(Nanowerk News) Researchers at Tohoku University and Tsinghua University have introduced a next-generation model membrane electrode that promises to revolutionize basic electrochemical research. This innovative electrode, which is fabricated through a rigorous process, features a giant hollow carbon nanotube (gCNT) array in a nanoporous membrane, opening up new possibilities for energy storage and electrochemical studies.
The main breakthrough lies in the construction of these new electrodes. The researchers developed a technique for uniformly carbon coating anodic aluminum oxide (AAO) formed on an aluminum substrate, by removing the barrier layer. The resulting carbon-coated layers exhibit vertically aligned gCNTs with nanopores ranging from 10 to 200 nm in diameter and 2 µm to 90 µm in length, spanning small electrolyte molecules to large bio-related things like enzymes and exosomes.
Unlike traditional composite electrodes, these self-modeling electrodes eliminate contact between particles, ensuring minimal contact resistance – something that is important for interpreting the appropriate electrochemical behavior.
“The potential of this model’s electrodes is enormous,” said Dr. Zheng-Ze Pan, co-author of the corresponding study. “By using model membrane electrodes with a wide range of nanopore dimensions, we were able to gain deep insights into the intricate electrochemical processes occurring inside porous carbon electrodes, along with their inherent correlations to nanopore dimensions.”
In addition, gCNTs consist of low-crystalline stacked graphene sheets, offering unparalleled access to the electrical conductivity within the low-crystalline carbon walls. Through experimental measurements and utilization of an in-house temperature-programmed desorption system, the researchers built an atomic-scale structural model of the low-crystalline carbon wall, enabling detailed theoretical simulations.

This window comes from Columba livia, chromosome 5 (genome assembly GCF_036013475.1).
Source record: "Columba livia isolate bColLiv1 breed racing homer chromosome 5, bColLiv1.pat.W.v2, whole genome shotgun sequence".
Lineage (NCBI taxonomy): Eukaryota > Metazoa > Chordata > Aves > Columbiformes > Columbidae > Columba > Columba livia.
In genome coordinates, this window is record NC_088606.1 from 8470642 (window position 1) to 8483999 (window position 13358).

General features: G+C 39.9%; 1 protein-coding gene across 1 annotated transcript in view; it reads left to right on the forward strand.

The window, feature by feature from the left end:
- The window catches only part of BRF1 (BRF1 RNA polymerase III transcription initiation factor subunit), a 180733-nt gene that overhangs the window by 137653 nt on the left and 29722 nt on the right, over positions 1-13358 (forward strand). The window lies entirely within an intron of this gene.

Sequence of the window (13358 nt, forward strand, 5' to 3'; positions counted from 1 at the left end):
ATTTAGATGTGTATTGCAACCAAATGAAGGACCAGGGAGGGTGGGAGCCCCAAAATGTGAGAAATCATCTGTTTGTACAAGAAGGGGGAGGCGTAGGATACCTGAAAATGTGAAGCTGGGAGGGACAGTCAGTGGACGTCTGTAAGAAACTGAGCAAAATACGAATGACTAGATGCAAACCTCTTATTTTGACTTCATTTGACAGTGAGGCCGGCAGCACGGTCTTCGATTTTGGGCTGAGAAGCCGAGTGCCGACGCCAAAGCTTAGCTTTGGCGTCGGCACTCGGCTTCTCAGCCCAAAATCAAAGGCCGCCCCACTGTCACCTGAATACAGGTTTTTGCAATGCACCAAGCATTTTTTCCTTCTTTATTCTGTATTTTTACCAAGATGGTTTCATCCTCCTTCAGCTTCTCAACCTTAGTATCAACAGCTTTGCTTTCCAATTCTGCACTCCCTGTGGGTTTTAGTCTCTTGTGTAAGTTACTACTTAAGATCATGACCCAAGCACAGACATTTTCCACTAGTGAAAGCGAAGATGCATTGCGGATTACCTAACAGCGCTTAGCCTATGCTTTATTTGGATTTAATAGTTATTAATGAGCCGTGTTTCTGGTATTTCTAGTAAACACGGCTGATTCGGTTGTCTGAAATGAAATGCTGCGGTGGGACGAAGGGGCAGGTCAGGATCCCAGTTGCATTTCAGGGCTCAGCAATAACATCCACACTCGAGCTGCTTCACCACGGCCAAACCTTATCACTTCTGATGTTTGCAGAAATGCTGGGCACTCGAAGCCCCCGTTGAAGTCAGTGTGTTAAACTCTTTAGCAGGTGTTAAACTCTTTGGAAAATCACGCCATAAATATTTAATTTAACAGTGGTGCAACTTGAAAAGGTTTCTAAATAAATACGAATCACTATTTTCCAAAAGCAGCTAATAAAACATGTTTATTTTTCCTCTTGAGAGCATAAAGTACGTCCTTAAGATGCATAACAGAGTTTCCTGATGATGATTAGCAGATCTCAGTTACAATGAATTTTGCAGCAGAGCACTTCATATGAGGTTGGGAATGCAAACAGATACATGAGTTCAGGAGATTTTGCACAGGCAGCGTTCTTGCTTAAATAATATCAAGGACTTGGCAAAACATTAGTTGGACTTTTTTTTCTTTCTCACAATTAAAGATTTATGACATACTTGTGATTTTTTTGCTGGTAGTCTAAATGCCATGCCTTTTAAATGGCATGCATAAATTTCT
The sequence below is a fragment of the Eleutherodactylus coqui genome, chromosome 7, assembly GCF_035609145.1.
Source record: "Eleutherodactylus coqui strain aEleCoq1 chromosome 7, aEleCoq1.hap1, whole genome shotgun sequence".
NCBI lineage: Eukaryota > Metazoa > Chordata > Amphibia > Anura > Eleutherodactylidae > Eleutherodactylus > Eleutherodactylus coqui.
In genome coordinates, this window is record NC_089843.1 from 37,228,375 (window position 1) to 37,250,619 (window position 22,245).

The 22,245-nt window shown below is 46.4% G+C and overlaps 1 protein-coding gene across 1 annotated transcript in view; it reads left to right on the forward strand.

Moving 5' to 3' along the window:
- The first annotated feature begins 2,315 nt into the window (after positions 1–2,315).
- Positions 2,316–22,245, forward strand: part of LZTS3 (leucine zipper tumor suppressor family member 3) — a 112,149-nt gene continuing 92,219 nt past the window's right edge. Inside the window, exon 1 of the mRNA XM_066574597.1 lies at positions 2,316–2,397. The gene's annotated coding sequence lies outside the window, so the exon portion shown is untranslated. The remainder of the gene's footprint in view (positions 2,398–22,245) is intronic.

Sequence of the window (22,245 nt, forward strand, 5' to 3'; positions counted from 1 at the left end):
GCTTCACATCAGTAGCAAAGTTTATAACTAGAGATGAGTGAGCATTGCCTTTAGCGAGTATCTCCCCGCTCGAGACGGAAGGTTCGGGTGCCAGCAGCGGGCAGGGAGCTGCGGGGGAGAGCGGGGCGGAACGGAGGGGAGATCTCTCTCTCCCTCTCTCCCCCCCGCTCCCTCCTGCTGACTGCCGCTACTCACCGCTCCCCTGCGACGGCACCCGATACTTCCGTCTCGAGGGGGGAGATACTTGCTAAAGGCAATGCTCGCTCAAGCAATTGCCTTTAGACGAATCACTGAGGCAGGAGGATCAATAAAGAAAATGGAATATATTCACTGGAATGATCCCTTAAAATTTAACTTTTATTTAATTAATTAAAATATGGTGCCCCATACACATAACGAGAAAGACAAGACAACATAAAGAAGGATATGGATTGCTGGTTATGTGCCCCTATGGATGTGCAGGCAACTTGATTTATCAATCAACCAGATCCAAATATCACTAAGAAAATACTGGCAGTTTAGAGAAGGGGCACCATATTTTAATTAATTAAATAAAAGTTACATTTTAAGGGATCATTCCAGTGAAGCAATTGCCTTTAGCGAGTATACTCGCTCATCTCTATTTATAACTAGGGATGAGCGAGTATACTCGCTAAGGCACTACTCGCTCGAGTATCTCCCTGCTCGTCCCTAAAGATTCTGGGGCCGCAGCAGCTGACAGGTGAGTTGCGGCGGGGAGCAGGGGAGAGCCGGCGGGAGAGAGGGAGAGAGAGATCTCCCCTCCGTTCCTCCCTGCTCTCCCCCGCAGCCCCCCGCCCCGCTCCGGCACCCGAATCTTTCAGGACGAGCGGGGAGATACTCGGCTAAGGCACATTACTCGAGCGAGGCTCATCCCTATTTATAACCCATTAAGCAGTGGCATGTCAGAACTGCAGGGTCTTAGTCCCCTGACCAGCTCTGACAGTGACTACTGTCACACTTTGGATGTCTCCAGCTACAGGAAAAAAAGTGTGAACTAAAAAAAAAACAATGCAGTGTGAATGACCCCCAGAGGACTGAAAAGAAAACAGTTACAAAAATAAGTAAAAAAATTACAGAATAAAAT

Alex Aziz, who conducted the simulation portion of the study, pointed out, “Our advanced simulations provide a unique lens for estimating electron transitions in amorphous carbon, highlighting the complex mechanisms governing its electrical behavior.”
This project is led by Prof. Dr. Hirotomo Nishihara, Principal Investigator of Devices/Systems Group at the Advanced Institute for Materials Research (WPI-AIMR). These findings are detailed in Advanced Functional Materials (“Nanoporous Membrane Electrode with Orderly Array of Hollow Giant Carbon Nanotubes”).
Ultimately, this research represents a significant step forward in our understanding of amorphous carbon-based porous materials and their application in investigating various electrochemical systems.